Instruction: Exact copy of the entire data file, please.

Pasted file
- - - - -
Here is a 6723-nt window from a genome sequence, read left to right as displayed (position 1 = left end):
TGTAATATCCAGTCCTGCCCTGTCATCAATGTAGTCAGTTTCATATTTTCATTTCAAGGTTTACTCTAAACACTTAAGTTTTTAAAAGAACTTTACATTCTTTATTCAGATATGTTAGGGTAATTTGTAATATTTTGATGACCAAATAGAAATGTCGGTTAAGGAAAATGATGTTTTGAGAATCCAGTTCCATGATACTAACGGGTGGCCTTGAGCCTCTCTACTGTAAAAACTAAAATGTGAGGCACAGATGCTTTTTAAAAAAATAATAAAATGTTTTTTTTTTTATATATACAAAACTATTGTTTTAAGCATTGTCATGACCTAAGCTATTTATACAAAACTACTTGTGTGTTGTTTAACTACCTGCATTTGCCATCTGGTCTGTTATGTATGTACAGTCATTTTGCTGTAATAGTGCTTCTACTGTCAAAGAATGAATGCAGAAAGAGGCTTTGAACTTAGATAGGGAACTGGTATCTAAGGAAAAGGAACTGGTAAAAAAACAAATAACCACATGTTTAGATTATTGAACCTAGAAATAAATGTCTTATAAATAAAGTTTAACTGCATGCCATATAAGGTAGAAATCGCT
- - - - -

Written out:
Here is a 6723-nt window from a genome sequence, read left to right as displayed (position 1 = left end):
TGTAATATCCAGTCCTGCCCTGTCATCAATGTAGTCAGTTTCATATTTTCATTTCAAGGTTTACTCTAAACACTTAAGTTTTTAAAAGAACTTTACATTCTTTATTCAGATATGTTAGGGTAATTTGTAATATTTTGATGACCAAATAGAAATGTCGGTTAAGGAAAATGATGTTTTGAGAATCCAGTTCCATGATACTAACGGGTGGCCTTGAGCCTCTCTACTGTAAAAACTAAAATGTGAGGCACAGATGCTTTTTAAAAAAATAATAAAATGTTTTTTTTTTTATATATACAAAACTATTGTTTTAAGCATTGTCATGACCTAAGCTATTTATACAAAACTACTTGTGTGTTGTTTAACTACCTGCATTTGCCATCTGGTCTGTTATGTATGTACAGTCATTTTGCTGTAATAGTGCTTCTACTGTCAAAGAATGAATGCAGAAAGAGGCTTTGAACTTAGATAGGGAACTGGTATCTAAGGAAAAGGAACTGGTAAAAAAACAAATAACCACATGTTTAGATTATTGAACCTAGAAATAAATGTCTTATAAATAAAGTTTAACTGCATGCCATATAAGGTAGAAATCGCT